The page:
Working with groups, building communities and raising heads above the clouds

This chapter includes uplifting stories of narrative community work projects from Uganda, Rwanda and South Africa. It begins with the work of Caleb Wakhungu and the Mt Elgon Self-Help Community Project which has inspired practitioners in many different contexts in the ways that it combines narrative practice with social-economic and environmental projects.

We have included here a keynote video presentation from Caleb Wakhungu:

Working with groups of women

A number of practitioners have developed ways of working with women in groups. This includes Colette Kayisengerwa from Rwanda who has been using narrative practices to collect stories, skills and knowledge of women whose husbands have died. This project includes a list of narrative-informed questions for women to reflect on their experiences of grief and loss, and a heartfelt response to these by Rwandan women. Here is a video of Collette presenting in English, followed by an audio clip in Kinyarwandan.

Ncazelo Ncube-Mlilo in South Africa has also developed forms of narrative practice with groups of women facing many hardships and injustices. In the following video she describes her COURRAGE Methodology:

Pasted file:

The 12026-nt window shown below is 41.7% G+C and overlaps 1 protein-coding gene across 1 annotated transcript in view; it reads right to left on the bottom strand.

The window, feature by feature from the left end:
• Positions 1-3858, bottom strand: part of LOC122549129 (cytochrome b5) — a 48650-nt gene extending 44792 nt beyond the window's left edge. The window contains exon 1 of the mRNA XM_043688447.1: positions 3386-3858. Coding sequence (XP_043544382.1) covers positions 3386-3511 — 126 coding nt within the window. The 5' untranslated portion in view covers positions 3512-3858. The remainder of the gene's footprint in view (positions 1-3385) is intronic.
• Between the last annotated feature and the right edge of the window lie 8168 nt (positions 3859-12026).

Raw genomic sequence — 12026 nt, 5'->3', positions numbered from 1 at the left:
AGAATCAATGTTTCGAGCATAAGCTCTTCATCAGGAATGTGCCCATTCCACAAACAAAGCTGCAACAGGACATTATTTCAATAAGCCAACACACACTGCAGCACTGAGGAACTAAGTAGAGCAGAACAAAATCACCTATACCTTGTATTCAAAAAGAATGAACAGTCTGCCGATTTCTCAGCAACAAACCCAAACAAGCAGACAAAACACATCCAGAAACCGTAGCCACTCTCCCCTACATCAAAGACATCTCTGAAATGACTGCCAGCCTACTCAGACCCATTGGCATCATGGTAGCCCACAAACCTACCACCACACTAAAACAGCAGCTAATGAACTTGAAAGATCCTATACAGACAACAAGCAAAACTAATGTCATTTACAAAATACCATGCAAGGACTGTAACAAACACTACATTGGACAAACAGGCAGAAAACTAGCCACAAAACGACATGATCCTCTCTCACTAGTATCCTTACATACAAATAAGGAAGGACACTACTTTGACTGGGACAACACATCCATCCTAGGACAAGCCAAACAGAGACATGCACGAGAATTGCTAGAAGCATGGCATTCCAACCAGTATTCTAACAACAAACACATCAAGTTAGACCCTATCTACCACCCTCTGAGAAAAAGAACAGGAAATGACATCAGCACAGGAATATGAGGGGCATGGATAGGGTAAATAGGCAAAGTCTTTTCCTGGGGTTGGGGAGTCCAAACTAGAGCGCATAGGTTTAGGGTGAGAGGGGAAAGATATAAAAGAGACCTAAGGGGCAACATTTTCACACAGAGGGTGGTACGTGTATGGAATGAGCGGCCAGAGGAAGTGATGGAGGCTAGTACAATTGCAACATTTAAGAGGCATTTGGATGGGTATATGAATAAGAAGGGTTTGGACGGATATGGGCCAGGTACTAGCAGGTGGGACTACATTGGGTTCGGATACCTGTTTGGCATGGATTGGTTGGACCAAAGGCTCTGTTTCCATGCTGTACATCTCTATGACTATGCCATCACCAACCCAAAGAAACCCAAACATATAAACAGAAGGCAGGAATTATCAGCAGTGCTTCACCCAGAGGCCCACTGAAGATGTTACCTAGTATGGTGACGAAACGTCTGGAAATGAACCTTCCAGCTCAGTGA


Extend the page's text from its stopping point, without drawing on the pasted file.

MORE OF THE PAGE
Ncazelo and her organisation Phola are also involved in projects seeking to prevent men’s violence. In the following video she describes the OUTRAGED methodology:

Collective responses to mental health stigma

We close this chapter in relation to collective responses to mental health stigma. OPROMAMER is an organisation of former psychiatric patients in Rwanda founded by Claver Haragirimana and Veneranda Ufitwenaryo.

We have included here an interview and audio note with Claver Haragirimana; a paper and audio note by Joseph Kalisa describing his narrative practice collaborations with OPROMAMER and a video of theatrical honouring of OPROMAMER’s work that took place at the International Conference in Kigali.

These interviews were published in Land of a Thousand Stories: Rwandan narrative therapy and community work — edited by Joseph Kalisa, Beata Mukarusanga and Serge Nyirinkwaya

Solidarity and friendship: An interview with Claver Haragirimana

Claver Haragirima is one of the founders of OPROMAMER, a influential peer mental health organisation in Rwanda. In this interview, Claver speaks of the history of the organisation and the significance of solidarity and friendship.

You can read the interview here. Or listen to the Kinyarwandan audio below:

Collective responses to mental health stigma: Sharing lived wisdom by Joseph Kalisa

Collective responses are required when collective communities face significant hardships. In this paper, Joseph Kalisa describes his collaborations with OPROMAMER and ways in which lived wisdom is shared between members.

You can read the interview here. Or listen to the Kinyarwandan audio below:

OPROMAMER versus STIGMA: Honouring OPROMAMER through the metaphor of football

During the conference in Rwanda a keynote address told the story of OPROMAMER and its extraordinary achievements through the metaphor of a football match, with commentary in Kinyarwandan and English. The OPROMAMER team were up against a Brazilian team representing STIGMA. This is an adaptation of the Team of Life approach.

Notify of
Inline Feedbacks
View all comments